I’ve **shared about this particular curriculum in the past**. And, I shared how I wish THIS had been the book used when I took physics in high school. Not because math scared me. I was acing AP Calculus at the time and there were NO calculators allowed. Rather, I was so focused on the math that some of the concepts had a hard time taking root.

I am a BIG proponent of this curriculum. **If anyone asks me what their high school student should do for physics, I say to start here.** You can always move into a more advanced textbook later.

**My eldest used it and has not had any major problems taking physics at the college level.**

The beauty of this program is the **focus on the concepts before layering in the math.**

Many students, whether at home or in a school, dread physics because of the math. Most physics curriculums contain a huge focus on the math.

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This year, I am going a step further from how my eldest worked through the program.** I am teaching a once a week physics class using this text.** We **cover the concepts to make sure everyone is grasping things and then we do one or more experiment**s that go with the topic. I’ll admit that most weeks we only have time to do data collection. The rest is finished via a Google Doc for communicating next steps.

I am also** using the Physics 101 DVD set we reviewed** last year. They have a similar philosophy of presenting concepts before math. So, they work well together when there is overlap in topics.

#### Experiment Sources for Conceptual Physics

As for the experiments, I have three primary sources for them.

First off is the **Physics kit from Quality Science Labs**. (I will be doing a full review of it soon!)

Just like the physical science kit, this one has almost everything you will need in the box along with the instruction manual and a solutions guide.

Their approach tends to incorporate math. However, working as a group including a walk through the math allows it to work.

My **second source is a favorite: Supercharged Science.** Aurora has most experiments set for the student to do on their own or in a small group. And, they can all be done in the home.

Finally, I own the teacher resource CD for Conceptual Physics. As I knew I would be using this with more than one child, the investment seemed worth it. It is expensive and I think the only reason I could get it was because we homeschool through a program with a school district. The **lab manual for the course** is included. Occasionally, if I could not find a perfect match at either of the other sources, I will use one in here.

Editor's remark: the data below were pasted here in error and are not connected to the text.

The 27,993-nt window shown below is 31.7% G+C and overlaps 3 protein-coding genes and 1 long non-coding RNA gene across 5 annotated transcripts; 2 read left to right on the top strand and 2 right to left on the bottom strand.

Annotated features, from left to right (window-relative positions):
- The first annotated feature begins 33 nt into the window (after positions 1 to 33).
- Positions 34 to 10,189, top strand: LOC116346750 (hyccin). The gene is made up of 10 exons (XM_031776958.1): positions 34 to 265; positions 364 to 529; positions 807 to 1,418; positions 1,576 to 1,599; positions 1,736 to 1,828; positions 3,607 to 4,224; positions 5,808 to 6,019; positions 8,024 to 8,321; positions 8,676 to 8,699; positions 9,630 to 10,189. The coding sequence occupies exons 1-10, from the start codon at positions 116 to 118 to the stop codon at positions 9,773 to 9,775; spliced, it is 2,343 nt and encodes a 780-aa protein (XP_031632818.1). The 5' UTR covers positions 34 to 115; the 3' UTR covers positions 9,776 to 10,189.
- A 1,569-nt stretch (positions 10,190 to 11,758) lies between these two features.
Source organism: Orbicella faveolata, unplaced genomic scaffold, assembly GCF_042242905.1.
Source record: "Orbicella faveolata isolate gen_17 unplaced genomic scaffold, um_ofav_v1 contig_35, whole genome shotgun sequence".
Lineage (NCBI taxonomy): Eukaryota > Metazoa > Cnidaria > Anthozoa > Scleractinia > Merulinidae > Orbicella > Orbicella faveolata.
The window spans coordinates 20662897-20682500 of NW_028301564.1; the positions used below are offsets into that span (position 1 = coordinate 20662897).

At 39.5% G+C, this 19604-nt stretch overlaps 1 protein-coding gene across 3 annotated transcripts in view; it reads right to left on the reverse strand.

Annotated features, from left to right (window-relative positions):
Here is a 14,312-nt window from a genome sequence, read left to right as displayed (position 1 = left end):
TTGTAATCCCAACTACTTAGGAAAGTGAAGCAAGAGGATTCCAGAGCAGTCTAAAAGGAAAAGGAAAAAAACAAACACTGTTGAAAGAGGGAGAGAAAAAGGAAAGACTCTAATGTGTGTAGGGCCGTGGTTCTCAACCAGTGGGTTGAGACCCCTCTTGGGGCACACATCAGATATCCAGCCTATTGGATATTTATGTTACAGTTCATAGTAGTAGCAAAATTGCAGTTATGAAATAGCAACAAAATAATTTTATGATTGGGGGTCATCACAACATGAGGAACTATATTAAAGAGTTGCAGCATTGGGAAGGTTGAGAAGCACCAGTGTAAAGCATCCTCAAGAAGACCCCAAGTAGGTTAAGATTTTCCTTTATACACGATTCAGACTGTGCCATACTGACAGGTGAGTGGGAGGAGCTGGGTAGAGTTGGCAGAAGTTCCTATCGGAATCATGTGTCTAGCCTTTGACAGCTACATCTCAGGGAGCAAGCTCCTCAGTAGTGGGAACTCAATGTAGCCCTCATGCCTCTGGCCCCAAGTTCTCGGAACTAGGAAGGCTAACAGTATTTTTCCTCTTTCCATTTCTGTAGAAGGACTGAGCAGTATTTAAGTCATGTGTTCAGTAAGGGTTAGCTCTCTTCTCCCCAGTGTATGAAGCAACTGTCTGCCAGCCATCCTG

## STEM: Technology

This year, my 8th grader wanted to have technology on his learning plan (ILP.)

Sphero SPRK+ STEAM Educational Robot

The primary reason was seeing some really neat robotics options at the annual curriculum fair.

The **Sphero STEAM Educational Robot** was capturing the interest of most every kid who came by that booth. You can control the robot via an app. It is through use of the app that the child learns. The Text-Based Code Viewer lets you see the code and use this as a foundation to learn more about programming.

The only way to have our school pay for something is if it fits your ILP. So, technology went onto the ILP and we are still figuring out exactly what he is doing. Below are a few books I am looking to get to help.

Sphero Robotics: Coding for STEMThe Big Book of Makerspace Projects

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We did spend some time this fall using** DASH which we received for review**.

This colorful robot is able to accept commands via several different apps. Those get loaded onto an iPad or another compatible device. Some are more complicated than others with the age range for use being from preschool through middle school.

Some are more complicated than others with the age range for use being from preschool through middle school. And, you can get add-ons like a xylophone or launcher.

Wonder Workshop Dash RobotWonder Workshop Launcher for Dash RobotWonder Workshop Dash & Dot Robot Wonder PackWonder Workshop Xylophone for Dash Robot

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## Discovering Patterns: See What other Bloggers are Sharing

Finding Our Math Equilibrium: Our Plan for 11th, 7th, 5th, and 2nd Grades + Free Printables! by Susan @ Homeschooling Hearts & Minds

Math Resources and Programs for All Ages by Amanda H @ Hopkins Homeschool

Math (doesn’t) Stink! by Jennifer King @A Peace of Mind

When Math is NOT Your Thing by Michele@Family, Faith and Fridays

Math U See and All the Supplements by Laura H @ Four Little Penguins

Discovering Patterns in Our World: STEM Studies by Laura @ Day by Day in Our World

Junior High Math by Jennifer @ A Glimpse of Our Life

Science & Math for Struggling Learners by Yvie @ Gypsy Road

Maths: a subject in progress by Sarah @ Delivering Grace

Taking Mathematics out of the Textbook by Dana Hanley @ Roscommon Acre

Maths for a Very Maths-y Boy by Lizzy @ Peaches At Home

Practical Math by Annette @ A Net in Time

One of the greatest benefits of homeschooling by Kim @ Good Sweet Love

Math, How I Loathe Thee by Shecki @ Greatly Blessed

Math and Logic in Early Elementary and Preschool {virtual curriculum fair 2017} by Meghan W @ Quiet In The Chaos

Low Stress High School Science and Math by Christy @ Unexpected Homeschool

Are these toys or manipulatives? This is math? by HillaryM @ Walking Fruitfully

When You Don’t Have a Math Plan by Brittney @ Mom’s Heart

Clear Horizons by Lori H @ At Home: where life happens

A Few Thoughts on Teacher Math by Kristen @ Sunrise to Sunset

If you have a post that fits this theme, feel free to add it to the linky below.

**What are some ways that you approach STEM subjects like science, math, and technology?
Is your approach more hands-on (experiments and/or manipulatives) or textbook based?**

Brittney says

Laura says

Lori says

Laura says

Susan says

Laura says

Michele@Familyfaithandfridays says

Laura says